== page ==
Nyong’o has a “12 Years a Slave” connection to the neighborhood. The celebrated film depicts the life of Solomon Northrup, who is kidnapped and sold into slavery. He is initially held in a Shockoe Bottom jail where slaves were chained before they were sold to growers in the Deep South.

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Historic African-American Buildings Added to Virginia Landmarks Register

 

First Baptist Church in Farmville, VA
First Baptist Church in Farmville, VA

RICHMOND – The story of education for African Americans and women in Virginia factors into five of the sixteen sites the Department of Historic Resources recently listed in the Virginia Landmarks Register, the state’s official list of historically important places. The sites include a Farmville church, two Tidewater schools, a house in Falls Church, and a building at the University of Richmond.

The First Baptist Church in Farmville, founded 1867, emerged as a center for the local black community under the leadership of its pastor, the Reverend L. Francis Griffin, when it sought to desegregate Prince Edward County’s public schools during the 1950s and 1960s. Within weeks of an April 1951 student strike at the all-black Robert Russa Moton High School, Griffin successfully led efforts at the church to get youth, parents, and community leaders to support an important lawsuit of the NAACP (National Association for the Advancement of Colored People).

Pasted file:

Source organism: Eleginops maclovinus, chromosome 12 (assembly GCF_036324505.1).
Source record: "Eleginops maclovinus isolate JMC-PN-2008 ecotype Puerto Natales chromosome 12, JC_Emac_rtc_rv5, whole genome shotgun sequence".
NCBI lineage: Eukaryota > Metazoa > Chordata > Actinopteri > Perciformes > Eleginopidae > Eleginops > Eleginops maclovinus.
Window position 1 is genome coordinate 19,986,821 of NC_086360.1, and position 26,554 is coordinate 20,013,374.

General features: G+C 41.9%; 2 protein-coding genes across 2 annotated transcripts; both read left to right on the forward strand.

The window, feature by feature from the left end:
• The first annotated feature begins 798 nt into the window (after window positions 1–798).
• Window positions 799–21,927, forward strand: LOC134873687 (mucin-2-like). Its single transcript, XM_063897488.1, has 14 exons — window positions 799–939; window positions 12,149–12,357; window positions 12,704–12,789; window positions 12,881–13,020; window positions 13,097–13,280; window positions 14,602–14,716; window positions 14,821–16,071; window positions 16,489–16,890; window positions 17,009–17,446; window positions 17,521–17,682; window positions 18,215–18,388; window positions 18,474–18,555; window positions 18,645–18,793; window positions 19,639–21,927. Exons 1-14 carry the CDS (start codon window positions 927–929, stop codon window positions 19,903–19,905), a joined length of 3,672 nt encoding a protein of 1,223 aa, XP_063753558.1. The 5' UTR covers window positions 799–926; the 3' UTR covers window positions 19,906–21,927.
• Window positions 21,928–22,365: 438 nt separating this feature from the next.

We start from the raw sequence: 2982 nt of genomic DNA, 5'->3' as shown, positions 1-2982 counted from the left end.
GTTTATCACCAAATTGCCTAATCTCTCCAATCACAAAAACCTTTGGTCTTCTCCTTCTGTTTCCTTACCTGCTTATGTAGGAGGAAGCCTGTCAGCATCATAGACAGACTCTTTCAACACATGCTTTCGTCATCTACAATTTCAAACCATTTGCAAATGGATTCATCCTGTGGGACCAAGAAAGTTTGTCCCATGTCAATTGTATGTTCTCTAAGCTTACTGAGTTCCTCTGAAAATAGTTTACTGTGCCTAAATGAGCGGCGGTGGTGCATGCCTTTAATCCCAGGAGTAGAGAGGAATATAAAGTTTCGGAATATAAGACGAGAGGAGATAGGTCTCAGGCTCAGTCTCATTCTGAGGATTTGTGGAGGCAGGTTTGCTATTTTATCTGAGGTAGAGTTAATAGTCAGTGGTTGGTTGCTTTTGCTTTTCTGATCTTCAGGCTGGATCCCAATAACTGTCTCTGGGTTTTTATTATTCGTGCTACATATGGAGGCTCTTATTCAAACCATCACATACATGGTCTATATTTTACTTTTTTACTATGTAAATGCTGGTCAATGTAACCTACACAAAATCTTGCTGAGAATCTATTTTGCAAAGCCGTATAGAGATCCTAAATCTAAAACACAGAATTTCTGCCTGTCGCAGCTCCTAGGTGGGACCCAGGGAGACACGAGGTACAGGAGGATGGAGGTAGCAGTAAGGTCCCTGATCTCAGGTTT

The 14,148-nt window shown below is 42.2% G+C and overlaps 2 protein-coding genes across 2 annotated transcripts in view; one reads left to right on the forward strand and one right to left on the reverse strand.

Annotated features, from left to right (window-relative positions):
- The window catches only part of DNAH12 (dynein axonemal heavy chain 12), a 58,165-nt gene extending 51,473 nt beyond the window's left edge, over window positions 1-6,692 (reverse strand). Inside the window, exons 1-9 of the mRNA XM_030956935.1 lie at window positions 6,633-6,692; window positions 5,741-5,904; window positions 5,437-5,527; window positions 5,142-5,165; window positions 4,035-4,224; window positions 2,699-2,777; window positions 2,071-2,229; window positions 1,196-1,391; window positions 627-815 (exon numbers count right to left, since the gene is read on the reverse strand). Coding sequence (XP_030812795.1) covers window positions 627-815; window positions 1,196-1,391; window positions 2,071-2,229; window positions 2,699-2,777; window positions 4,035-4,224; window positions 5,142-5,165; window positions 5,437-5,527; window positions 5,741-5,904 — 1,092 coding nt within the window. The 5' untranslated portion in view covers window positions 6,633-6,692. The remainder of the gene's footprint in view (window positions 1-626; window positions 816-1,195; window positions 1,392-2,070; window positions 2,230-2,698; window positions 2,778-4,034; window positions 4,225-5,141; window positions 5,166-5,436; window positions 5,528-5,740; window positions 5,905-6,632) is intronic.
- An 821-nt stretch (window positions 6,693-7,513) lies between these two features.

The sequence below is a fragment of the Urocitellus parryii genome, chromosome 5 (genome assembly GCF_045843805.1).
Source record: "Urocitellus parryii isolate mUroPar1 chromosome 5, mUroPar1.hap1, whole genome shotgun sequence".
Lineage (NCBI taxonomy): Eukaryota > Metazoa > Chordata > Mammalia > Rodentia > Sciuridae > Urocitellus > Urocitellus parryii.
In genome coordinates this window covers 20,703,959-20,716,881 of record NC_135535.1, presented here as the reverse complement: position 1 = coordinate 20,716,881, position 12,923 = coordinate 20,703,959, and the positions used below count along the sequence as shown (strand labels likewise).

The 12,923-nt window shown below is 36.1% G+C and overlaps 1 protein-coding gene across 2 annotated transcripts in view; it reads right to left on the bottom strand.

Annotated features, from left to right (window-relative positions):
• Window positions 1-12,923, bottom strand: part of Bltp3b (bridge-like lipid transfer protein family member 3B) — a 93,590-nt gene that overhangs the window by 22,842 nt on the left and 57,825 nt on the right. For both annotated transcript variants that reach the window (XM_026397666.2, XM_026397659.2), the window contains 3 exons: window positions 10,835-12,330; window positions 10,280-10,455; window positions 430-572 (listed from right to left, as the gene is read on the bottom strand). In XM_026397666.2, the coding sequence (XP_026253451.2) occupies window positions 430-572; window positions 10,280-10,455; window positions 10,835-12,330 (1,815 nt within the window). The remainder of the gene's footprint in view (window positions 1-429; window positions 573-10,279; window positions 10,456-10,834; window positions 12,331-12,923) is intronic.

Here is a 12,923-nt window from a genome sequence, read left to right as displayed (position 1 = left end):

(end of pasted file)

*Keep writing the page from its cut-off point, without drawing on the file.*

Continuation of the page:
Continue reading “Historic African-American Buildings Added to Virginia Landmarks Register”

Man Freed After Twenty-Seven Years In Prison For Crimes He Didn’t Commit

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RICHMOND — After spending 27 years in prison for rapes and attacks prosecutors now say he did not commit, Thomas Haynesworth started a new life as a free man Monday.

At his mother’s cozy bungalow, where a spare bedroom has always waited for him, Haynesworth ate the Chinese takeout he had been craving — chicken fried rice for lunch. For the first time in his life, he placed a call on a cellphone. Two nieces he had just met crawled into his lap as he relaxed on a recliner in the living room.

It was his 46th birthday, and he was finally home.

“I’m just going to sit here and relax and spend time with my mother,” Haynesworth said.

Haynesworth was an 18-year-old high school dropout when was arrested as he walked to the market to buy sweet potatoes and bread for Sunday dinner. He told police they had the wrong man.

Now, nearly three decades later, Virginia Attorney General Ken T. Cuccinelli II and two prosecutors say they believe he was telling the truth. DNA and other evidence, they say, point to another attacker.

Haynesworth has his freedom, but he is still fighting to clear his name. He was released after Gov. Robert F. Mc­Don­nell (R) asked the parole board to review his case. The state of Virginia is supporting Haynesworth’s bid to have the Virginia Court of Appeals issue a “Writ of Actual Innocence.”

“I believe in Mr. Haynesworth’s innocence, and I will continue to work toward a complete vindication,” Cuccinelli said in a written statement.

Haynesworth said he will continue fighting for exoneration. He thinks the court “will see the truth,” he said.